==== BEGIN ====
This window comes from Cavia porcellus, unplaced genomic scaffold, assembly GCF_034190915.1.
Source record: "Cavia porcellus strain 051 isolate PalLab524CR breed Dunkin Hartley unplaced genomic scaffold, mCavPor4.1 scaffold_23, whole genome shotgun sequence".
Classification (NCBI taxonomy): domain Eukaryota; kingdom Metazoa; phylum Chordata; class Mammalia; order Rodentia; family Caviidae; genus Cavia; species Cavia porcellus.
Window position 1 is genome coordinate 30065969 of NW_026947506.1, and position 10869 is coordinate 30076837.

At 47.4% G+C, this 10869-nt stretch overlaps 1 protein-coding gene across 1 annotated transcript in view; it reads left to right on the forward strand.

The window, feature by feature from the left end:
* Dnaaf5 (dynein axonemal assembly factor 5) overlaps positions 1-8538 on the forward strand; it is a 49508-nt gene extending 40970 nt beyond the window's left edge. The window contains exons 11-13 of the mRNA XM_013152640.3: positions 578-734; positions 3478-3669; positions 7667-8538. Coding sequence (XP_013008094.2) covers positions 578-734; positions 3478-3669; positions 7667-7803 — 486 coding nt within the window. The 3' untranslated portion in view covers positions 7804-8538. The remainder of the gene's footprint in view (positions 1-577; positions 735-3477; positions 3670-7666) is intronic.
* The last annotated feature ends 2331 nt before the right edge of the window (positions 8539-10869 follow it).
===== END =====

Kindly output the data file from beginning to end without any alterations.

This window comes from Cavia porcellus, unplaced genomic scaffold, assembly GCF_034190915.1.
Source record: "Cavia porcellus strain 051 isolate PalLab524CR breed Dunkin Hartley unplaced genomic scaffold, mCavPor4.1 scaffold_23, whole genome shotgun sequence".
Classification (NCBI taxonomy): domain Eukaryota; kingdom Metazoa; phylum Chordata; class Mammalia; order Rodentia; family Caviidae; genus Cavia; species Cavia porcellus.
Window position 1 is genome coordinate 30065969 of NW_026947506.1, and position 10869 is coordinate 30076837.

At 47.4% G+C, this 10869-nt stretch overlaps 1 protein-coding gene across 1 annotated transcript in view; it reads left to right on the forward strand.

The window, feature by feature from the left end:
* Dnaaf5 (dynein axonemal assembly factor 5) overlaps positions 1-8538 on the forward strand; it is a 49508-nt gene extending 40970 nt beyond the window's left edge. The window contains exons 11-13 of the mRNA XM_013152640.3: positions 578-734; positions 3478-3669; positions 7667-8538. Coding sequence (XP_013008094.2) covers positions 578-734; positions 3478-3669; positions 7667-7803 — 486 coding nt within the window. The 3' untranslated portion in view covers positions 7804-8538. The remainder of the gene's footprint in view (positions 1-577; positions 735-3477; positions 3670-7666) is intronic.
* The last annotated feature ends 2331 nt before the right edge of the window (positions 8539-10869 follow it).